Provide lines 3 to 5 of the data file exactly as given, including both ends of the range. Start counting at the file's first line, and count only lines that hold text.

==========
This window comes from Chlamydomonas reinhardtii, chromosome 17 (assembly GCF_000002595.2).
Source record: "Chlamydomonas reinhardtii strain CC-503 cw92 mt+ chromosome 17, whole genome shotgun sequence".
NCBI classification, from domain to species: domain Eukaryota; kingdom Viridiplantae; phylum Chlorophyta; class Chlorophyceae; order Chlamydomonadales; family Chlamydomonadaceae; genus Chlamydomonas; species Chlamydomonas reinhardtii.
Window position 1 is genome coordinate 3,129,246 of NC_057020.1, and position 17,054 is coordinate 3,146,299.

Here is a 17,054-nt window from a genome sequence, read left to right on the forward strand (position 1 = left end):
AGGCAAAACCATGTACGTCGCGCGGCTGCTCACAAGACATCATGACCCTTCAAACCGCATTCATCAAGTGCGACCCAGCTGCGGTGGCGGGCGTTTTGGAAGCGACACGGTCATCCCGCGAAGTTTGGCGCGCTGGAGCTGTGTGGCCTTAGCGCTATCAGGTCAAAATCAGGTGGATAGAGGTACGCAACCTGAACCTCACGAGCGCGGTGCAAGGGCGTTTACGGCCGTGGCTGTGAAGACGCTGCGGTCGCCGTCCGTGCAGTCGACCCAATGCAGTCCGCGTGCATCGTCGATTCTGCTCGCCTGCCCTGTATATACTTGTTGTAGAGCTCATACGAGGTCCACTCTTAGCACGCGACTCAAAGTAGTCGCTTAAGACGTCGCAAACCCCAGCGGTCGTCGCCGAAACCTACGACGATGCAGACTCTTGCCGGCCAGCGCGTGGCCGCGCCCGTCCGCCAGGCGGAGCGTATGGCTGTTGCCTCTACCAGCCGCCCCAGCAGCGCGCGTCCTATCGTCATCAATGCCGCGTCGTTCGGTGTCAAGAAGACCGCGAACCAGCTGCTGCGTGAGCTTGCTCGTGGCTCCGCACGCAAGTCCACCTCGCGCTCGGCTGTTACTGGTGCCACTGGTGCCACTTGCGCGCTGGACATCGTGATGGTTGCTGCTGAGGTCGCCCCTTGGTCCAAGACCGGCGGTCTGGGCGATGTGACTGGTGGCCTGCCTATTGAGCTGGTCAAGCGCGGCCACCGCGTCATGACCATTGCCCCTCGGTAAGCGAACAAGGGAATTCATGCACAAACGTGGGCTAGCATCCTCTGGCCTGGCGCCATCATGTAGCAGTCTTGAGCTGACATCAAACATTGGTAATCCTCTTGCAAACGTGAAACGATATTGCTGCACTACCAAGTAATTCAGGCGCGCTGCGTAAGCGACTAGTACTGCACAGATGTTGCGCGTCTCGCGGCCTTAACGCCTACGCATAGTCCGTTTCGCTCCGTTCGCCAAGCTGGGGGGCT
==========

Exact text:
NCBI classification, from domain to species: domain Eukaryota; kingdom Viridiplantae; phylum Chlorophyta; class Chlorophyceae; order Chlamydomonadales; family Chlamydomonadaceae; genus Chlamydomonas; species Chlamydomonas reinhardtii.
Window position 1 is genome coordinate 3,129,246 of NC_057020.1, and position 17,054 is coordinate 3,146,299.

Here is a 17,054-nt window from a genome sequence, read left to right on the forward strand (position 1 = left end):